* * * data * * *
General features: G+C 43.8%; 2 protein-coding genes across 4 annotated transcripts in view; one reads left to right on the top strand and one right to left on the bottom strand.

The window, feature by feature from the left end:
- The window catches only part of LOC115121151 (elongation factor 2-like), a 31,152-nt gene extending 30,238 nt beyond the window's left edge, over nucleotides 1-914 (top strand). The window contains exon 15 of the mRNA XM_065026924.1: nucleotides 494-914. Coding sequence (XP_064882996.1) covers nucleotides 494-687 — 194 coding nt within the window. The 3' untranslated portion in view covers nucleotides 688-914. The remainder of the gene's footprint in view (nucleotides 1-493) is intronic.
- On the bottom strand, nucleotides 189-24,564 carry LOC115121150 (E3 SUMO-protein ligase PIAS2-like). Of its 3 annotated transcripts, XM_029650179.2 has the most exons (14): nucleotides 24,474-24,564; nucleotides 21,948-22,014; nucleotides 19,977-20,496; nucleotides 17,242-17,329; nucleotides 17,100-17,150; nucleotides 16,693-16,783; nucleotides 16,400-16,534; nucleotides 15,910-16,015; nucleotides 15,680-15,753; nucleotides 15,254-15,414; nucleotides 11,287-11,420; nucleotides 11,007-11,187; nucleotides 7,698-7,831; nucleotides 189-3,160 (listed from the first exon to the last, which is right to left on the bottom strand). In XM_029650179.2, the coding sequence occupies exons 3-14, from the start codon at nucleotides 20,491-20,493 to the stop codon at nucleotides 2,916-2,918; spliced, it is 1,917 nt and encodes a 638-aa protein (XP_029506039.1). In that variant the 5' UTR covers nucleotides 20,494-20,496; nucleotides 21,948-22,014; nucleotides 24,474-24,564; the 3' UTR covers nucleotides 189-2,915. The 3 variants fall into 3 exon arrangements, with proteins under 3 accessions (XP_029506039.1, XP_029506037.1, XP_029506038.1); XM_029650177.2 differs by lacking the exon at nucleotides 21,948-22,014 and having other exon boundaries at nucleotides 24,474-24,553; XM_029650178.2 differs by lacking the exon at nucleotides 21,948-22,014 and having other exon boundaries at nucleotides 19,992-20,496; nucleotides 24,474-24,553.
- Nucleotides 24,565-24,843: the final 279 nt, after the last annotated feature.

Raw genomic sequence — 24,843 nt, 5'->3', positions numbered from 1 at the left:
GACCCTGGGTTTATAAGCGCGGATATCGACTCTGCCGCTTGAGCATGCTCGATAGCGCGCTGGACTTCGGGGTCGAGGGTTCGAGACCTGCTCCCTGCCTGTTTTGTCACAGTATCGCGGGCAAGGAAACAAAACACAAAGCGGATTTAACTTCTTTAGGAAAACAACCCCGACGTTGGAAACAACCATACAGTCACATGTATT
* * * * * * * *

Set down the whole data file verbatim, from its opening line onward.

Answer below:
General features: G+C 43.8%; 2 protein-coding genes across 4 annotated transcripts in view; one reads left to right on the top strand and one right to left on the bottom strand.

The window, feature by feature from the left end:
- The window catches only part of LOC115121151 (elongation factor 2-like), a 31,152-nt gene extending 30,238 nt beyond the window's left edge, over nucleotides 1-914 (top strand). The window contains exon 15 of the mRNA XM_065026924.1: nucleotides 494-914. Coding sequence (XP_064882996.1) covers nucleotides 494-687 — 194 coding nt within the window. The 3' untranslated portion in view covers nucleotides 688-914. The remainder of the gene's footprint in view (nucleotides 1-493) is intronic.
- On the bottom strand, nucleotides 189-24,564 carry LOC115121150 (E3 SUMO-protein ligase PIAS2-like). Of its 3 annotated transcripts, XM_029650179.2 has the most exons (14): nucleotides 24,474-24,564; nucleotides 21,948-22,014; nucleotides 19,977-20,496; nucleotides 17,242-17,329; nucleotides 17,100-17,150; nucleotides 16,693-16,783; nucleotides 16,400-16,534; nucleotides 15,910-16,015; nucleotides 15,680-15,753; nucleotides 15,254-15,414; nucleotides 11,287-11,420; nucleotides 11,007-11,187; nucleotides 7,698-7,831; nucleotides 189-3,160 (listed from the first exon to the last, which is right to left on the bottom strand). In XM_029650179.2, the coding sequence occupies exons 3-14, from the start codon at nucleotides 20,491-20,493 to the stop codon at nucleotides 2,916-2,918; spliced, it is 1,917 nt and encodes a 638-aa protein (XP_029506039.1). In that variant the 5' UTR covers nucleotides 20,494-20,496; nucleotides 21,948-22,014; nucleotides 24,474-24,564; the 3' UTR covers nucleotides 189-2,915. The 3 variants fall into 3 exon arrangements, with proteins under 3 accessions (XP_029506039.1, XP_029506037.1, XP_029506038.1); XM_029650177.2 differs by lacking the exon at nucleotides 21,948-22,014 and having other exon boundaries at nucleotides 24,474-24,553; XM_029650178.2 differs by lacking the exon at nucleotides 21,948-22,014 and having other exon boundaries at nucleotides 19,992-20,496; nucleotides 24,474-24,553.
- Nucleotides 24,565-24,843: the final 279 nt, after the last annotated feature.

Raw genomic sequence — 24,843 nt, 5'->3', positions numbered from 1 at the left:
GACCCTGGGTTTATAAGCGCGGATATCGACTCTGCCGCTTGAGCATGCTCGATAGCGCGCTGGACTTCGGGGTCGAGGGTTCGAGACCTGCTCCCTGCCTGTTTTGTCACAGTATCGCGGGCAAGGAAACAAAACACAAAGCGGATTTAACTTCTTTAGGAAAACAACCCCGACGTTGGAAACAACCATACAGTCACATGTATT